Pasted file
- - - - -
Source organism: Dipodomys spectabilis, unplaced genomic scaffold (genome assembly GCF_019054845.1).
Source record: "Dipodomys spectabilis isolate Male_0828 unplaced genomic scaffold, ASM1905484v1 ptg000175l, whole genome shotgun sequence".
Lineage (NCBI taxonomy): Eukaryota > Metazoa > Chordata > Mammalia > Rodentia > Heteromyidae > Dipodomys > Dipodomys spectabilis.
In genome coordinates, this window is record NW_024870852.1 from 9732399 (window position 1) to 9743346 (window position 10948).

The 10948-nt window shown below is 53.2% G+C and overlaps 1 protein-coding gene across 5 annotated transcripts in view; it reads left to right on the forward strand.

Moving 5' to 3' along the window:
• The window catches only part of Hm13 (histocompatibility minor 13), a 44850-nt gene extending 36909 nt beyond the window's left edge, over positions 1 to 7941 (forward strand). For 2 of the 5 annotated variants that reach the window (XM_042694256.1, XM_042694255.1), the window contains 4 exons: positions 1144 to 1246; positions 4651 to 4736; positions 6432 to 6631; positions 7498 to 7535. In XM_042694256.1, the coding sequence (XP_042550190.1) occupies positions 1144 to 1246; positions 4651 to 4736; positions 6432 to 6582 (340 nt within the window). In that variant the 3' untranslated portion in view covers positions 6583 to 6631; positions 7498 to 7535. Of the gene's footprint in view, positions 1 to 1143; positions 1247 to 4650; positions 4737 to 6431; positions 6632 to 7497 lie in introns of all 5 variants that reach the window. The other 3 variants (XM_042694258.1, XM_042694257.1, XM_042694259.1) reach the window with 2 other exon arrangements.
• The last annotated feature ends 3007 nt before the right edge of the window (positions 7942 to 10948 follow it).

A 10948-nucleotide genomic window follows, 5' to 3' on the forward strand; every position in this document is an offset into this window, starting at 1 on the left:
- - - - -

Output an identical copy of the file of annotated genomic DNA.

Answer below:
Source organism: Dipodomys spectabilis, unplaced genomic scaffold (genome assembly GCF_019054845.1).
Source record: "Dipodomys spectabilis isolate Male_0828 unplaced genomic scaffold, ASM1905484v1 ptg000175l, whole genome shotgun sequence".
Lineage (NCBI taxonomy): Eukaryota > Metazoa > Chordata > Mammalia > Rodentia > Heteromyidae > Dipodomys > Dipodomys spectabilis.
In genome coordinates, this window is record NW_024870852.1 from 9732399 (window position 1) to 9743346 (window position 10948).

The 10948-nt window shown below is 53.2% G+C and overlaps 1 protein-coding gene across 5 annotated transcripts in view; it reads left to right on the forward strand.

Moving 5' to 3' along the window:
• The window catches only part of Hm13 (histocompatibility minor 13), a 44850-nt gene extending 36909 nt beyond the window's left edge, over positions 1 to 7941 (forward strand). For 2 of the 5 annotated variants that reach the window (XM_042694256.1, XM_042694255.1), the window contains 4 exons: positions 1144 to 1246; positions 4651 to 4736; positions 6432 to 6631; positions 7498 to 7535. In XM_042694256.1, the coding sequence (XP_042550190.1) occupies positions 1144 to 1246; positions 4651 to 4736; positions 6432 to 6582 (340 nt within the window). In that variant the 3' untranslated portion in view covers positions 6583 to 6631; positions 7498 to 7535. Of the gene's footprint in view, positions 1 to 1143; positions 1247 to 4650; positions 4737 to 6431; positions 6632 to 7497 lie in introns of all 5 variants that reach the window. The other 3 variants (XM_042694258.1, XM_042694257.1, XM_042694259.1) reach the window with 2 other exon arrangements.
• The last annotated feature ends 3007 nt before the right edge of the window (positions 7942 to 10948 follow it).

A 10948-nucleotide genomic window follows, 5' to 3' on the forward strand; every position in this document is an offset into this window, starting at 1 on the left: